Energy Bombs come in a variety of combinations, such as the Batavia Rush, with “a whole lotta lemon” and blue raspberry; or flavors of orange, pineapple, strawberry and blue razz of a Tiki Refresher. These drinks boast zero to low sugar content with some caffeine for that extra boost. The protein shakes sound quite similar to an ice cream shop’s varieties, with caramel macchiato, cookie dough extreme, cheesecake batter, fruity pebbles, and banana split, to name a few. Stevia is used to help keep the calories and sugar content low.

The menu states that plant-based shakes are under 300 calories and provide up to 55 grams of protein, 18 grams of carbs, five grams of fat, and nine to 15 grams of sugar, plus 21 vitamins and minerals.

“Just because it says nutritious, that doesn’t mean it tastes bad,” Marc said.

Brandon Britton of Clarence was providing some hands-on support by making shakes and talking up the business. He and his family lived in a small Ohio town with three of these shops, and his family opted to move north and open more of them in Erie and Niagara counties. He met the Cordes when they went to Buffalo to try out the products.

“We’re supporting the community, and giving them healthier lifestyles,” he said. “We hope to make a positive difference wherever we go.”

After a bleak couple of years with business shutdowns, what does a business opening mean for Genesee County?

“I think it's a good sign,” Chamber of Commerce Interim President Tom Turnbull said. “It's a different type of niche business. I think because it is healthy eating. And I got a chance to sample a couple of the drinks here today, and they're really good.”

The Chamber’s Visitors Center sees its share of folks that stop by looking for places to eat, he said, and if they are seeking a healthy option, “this is one of the places we can send them to.”

“There's a couple of other places in town also we would recommend, but it's nice to have this,” he said. “I think it's a high-traffic area. I think they should do well here, they seem to have a good business plan.”

Hours are 7 a.m. to 5 p.m. Monday through Friday, 8 a.m. to 2 p.m. Saturday, and 9 a.m. to 3 p.m. Sunday at 4152 West Main Street Road, Batavia. Click here for more information and the menu. You can text your order to (585) 432-5545.


Top photo: Marc and Lauren Cordes, with their children and other family and friends, celebrate the grand opening of Batavia Total Nutrition Monday at Valu Plaza, 4152 West Main Street Road, Batavia. Lauren serves a fudge brownie protein shake, and customers place their orders at the counter. Photos by Joanne Beck.

YWCA, other groups, sponsoring talk on 'White Fragility' at GCC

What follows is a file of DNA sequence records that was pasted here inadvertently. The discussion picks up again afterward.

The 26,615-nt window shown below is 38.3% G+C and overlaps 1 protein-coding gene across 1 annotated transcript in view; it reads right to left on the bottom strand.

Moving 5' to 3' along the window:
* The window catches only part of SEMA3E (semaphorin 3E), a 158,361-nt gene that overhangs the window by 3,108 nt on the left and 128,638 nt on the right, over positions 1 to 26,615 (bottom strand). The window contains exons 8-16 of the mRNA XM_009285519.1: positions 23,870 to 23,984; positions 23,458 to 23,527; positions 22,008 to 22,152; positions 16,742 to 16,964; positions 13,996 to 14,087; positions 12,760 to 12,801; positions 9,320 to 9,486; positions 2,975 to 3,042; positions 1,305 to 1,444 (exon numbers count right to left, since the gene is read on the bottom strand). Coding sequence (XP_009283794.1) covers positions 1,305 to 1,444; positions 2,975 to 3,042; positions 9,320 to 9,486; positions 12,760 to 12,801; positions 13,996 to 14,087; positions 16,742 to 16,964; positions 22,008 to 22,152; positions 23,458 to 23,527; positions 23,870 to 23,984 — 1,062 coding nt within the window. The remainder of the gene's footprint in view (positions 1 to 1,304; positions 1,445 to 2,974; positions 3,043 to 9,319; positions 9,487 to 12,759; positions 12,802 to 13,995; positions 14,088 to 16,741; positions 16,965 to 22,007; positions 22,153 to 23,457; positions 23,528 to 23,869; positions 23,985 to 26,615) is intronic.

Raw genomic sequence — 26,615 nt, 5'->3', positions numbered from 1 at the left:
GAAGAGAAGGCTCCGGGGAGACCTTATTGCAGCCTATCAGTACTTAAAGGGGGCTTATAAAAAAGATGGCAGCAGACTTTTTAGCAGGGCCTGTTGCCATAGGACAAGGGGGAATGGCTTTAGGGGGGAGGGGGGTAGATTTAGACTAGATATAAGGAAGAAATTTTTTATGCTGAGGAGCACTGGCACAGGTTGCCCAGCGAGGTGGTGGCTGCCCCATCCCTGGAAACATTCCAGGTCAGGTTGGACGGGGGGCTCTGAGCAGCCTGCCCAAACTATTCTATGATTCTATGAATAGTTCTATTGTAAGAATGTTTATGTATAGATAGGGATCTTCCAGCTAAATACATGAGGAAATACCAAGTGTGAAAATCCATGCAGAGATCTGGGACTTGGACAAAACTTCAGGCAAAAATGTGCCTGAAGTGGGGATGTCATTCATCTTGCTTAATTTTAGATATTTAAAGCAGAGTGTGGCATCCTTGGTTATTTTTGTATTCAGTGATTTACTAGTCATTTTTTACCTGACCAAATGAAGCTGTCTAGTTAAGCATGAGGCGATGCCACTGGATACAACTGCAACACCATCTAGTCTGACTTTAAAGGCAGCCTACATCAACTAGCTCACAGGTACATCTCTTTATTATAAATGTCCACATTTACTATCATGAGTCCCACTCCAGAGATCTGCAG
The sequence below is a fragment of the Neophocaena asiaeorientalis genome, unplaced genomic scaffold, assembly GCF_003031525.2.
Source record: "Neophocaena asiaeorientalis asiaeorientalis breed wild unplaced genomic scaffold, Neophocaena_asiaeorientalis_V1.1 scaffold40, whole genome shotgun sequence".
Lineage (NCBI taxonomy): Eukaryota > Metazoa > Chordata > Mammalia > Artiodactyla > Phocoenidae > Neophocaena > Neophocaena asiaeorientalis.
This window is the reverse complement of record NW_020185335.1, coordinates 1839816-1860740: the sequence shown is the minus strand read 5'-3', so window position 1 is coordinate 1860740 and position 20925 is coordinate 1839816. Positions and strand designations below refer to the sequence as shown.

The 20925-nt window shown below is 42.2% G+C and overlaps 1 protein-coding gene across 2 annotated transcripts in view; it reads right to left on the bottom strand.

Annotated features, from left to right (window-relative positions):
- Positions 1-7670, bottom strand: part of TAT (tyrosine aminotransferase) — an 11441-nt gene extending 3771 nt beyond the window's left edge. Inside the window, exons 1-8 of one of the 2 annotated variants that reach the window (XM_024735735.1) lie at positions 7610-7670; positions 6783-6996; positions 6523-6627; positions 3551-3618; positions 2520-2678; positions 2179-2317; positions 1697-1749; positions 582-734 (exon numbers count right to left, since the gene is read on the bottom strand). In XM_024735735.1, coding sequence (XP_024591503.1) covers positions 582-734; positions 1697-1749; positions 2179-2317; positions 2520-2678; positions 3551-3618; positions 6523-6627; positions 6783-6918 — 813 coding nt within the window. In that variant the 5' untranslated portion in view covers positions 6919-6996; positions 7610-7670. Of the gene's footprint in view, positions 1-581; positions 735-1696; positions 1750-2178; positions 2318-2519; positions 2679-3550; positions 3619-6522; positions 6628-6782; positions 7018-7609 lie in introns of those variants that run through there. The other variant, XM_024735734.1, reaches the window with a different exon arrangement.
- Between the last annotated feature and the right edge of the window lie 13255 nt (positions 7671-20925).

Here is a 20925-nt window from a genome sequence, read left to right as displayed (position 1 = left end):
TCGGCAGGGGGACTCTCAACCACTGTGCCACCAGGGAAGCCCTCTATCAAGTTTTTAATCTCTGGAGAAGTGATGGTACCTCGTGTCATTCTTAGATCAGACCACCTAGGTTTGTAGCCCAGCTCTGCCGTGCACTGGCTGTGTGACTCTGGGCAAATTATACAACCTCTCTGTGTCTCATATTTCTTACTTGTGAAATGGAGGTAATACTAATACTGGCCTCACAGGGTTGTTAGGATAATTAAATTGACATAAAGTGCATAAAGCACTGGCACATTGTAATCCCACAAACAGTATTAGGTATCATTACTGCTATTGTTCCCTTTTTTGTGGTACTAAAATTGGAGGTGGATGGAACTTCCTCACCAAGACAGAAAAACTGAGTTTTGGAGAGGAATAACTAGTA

By Press Release

Press release:

The YWCA of Genesee County, Independent Living of the Genesee Region (ILGR), the grass-roots empowerment group GLOW (Genesee Livingston Orleans Wyoming) Women Rise, and The Rotary Club of Batavia are sponsoring this event on Thursday, Sept. 8, from 1:00 to 4:30 p.m. at Genesee Community College, One College Road, Batavia, Room T102, in-person only. It has two 15-minute breaks. Refreshments will be provided.

Writer and diversity trainer Nanette D. Massey of Buffalo believes we are well beyond holding hands when it comes to talking about race. Massey will present her take on the ideas in Robin DiAngelo’s New York Times Number One Best-Selling Book “White Fragility, Why It’s So Hard for White People to Talk About Racism”. Attendees will have the chance to examine race from an unfiltered, real-world experience rather than theory. With frankness and practicality, Massey’s goal is to leave audiences with self-clarity, and the ability to participate in conversations about race with genuine confidence, humor, and humility. Preparation by reading the book before the session is expected.

This is an opportunity for Employers to fulfill cultural diversity training requirements.

Registration is $10 and it includes a copy of the book. You can register two ways. One option is to send a check to the YWCA of Genesee County, 301 North Street, Batavia, NY 14020. Please include your name, street address, city, state, zip code, phone number, and email. It is preferable that you register online using the Eventbrite link Once registered, attendees can pick up their copy of the book at the YWCA at 301 North St, Batavia; Independent Living of the Genesee Region at 319 West Main St., Batavia; or GLOW Women Rise at 201 East Main St. Limited seating may be available on the day of the event.